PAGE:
All Merner's efforts to obtain financing were at the direction of Litton/Fuller. These efforts included the application to American Savings and another to Luther Burbank Savings. Additionally, at Litton/Fuller's urging, Merner sought an extension of the financing period when it appeared he would not be able to secure the financing in time. There is no dispute as to what Merner's efforts to obtain financing were and that these efforts were guided by Litton/Fuller. We agree that no dispute of material fact was presented on this claim.
The judgment is reversed and the matter remanded to the trial court for further proceedings. Each side is to bear its own costs.
1. The property was described as three buildings containing approximately two hundred living units, ancillary buildings, improvements, and grounds.
2. Paragraph No. 5 of Addendum No. 1 to the agreement reads in relevant part: “INSPECTION CONTINGENCIES: Buyer's offer is contingent upon the review and approval of items A, B, C, D listed below:“A. Physical inspection of the Property, including all improvements thereon.“B. All current rental agreements, service contracts and all other current written contracts or agreements which affect the Property.“C. The current rent roll for the Property, and for the last 12 months prior to the month of the Seller's acceptance hereof, all monthly operating records of the Seller relating to the Seller's expenditures in connection with the Property. Such records, to the extent maintained by the Seller, shall include, but are not limited to, receipts, books of account, monthly summaries, etc.“D. All notes and security instruments encumbering the Property.”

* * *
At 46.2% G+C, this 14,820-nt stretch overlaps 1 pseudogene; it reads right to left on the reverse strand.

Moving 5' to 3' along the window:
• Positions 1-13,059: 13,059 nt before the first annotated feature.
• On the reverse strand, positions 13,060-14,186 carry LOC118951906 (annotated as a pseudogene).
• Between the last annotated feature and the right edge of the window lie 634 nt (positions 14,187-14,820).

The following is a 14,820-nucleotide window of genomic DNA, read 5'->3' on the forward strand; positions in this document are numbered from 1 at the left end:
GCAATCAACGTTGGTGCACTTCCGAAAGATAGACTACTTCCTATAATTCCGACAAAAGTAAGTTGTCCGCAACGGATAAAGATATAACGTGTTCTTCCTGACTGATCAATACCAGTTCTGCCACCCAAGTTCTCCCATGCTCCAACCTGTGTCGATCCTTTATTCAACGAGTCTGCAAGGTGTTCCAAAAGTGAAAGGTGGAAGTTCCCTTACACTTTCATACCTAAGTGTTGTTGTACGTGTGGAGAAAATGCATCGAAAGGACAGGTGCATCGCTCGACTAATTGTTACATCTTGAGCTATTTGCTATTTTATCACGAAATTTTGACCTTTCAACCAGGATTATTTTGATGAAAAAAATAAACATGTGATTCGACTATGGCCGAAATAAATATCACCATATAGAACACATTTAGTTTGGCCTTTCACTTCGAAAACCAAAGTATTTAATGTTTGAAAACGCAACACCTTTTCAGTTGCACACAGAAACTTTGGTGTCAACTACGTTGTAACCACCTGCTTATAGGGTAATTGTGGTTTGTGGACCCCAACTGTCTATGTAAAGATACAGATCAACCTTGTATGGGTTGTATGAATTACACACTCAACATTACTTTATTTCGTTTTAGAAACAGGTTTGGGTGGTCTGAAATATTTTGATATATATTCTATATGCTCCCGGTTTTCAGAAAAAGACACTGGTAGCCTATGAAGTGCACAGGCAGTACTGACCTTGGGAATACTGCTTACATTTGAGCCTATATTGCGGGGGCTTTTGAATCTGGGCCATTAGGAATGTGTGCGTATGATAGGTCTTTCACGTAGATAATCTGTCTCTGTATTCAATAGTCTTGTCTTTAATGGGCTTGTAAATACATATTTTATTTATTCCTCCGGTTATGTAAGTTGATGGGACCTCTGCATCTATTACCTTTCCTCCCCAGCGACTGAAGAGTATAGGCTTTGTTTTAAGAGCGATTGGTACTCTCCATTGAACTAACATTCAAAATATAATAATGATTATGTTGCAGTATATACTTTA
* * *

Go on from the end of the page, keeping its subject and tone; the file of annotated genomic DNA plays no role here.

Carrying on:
3. These specifications included a principal sum of $1.7 million, financed at no more than 11.5 percent annually and an origination fee of no more than 2.5 points.
4. Merner also submitted an application to Luther Burbank Savings. The record reflects only that this application was submitted after July 5. There is no information in the record as to its fate.
5. Merner contends the 60–day processing period began with the submission of the initial application on July 16. This contention is contrary to the plain language of the application fee agreement which indicates that American Savings required 60 days for processing from “receipt of a fully completed loan application package.”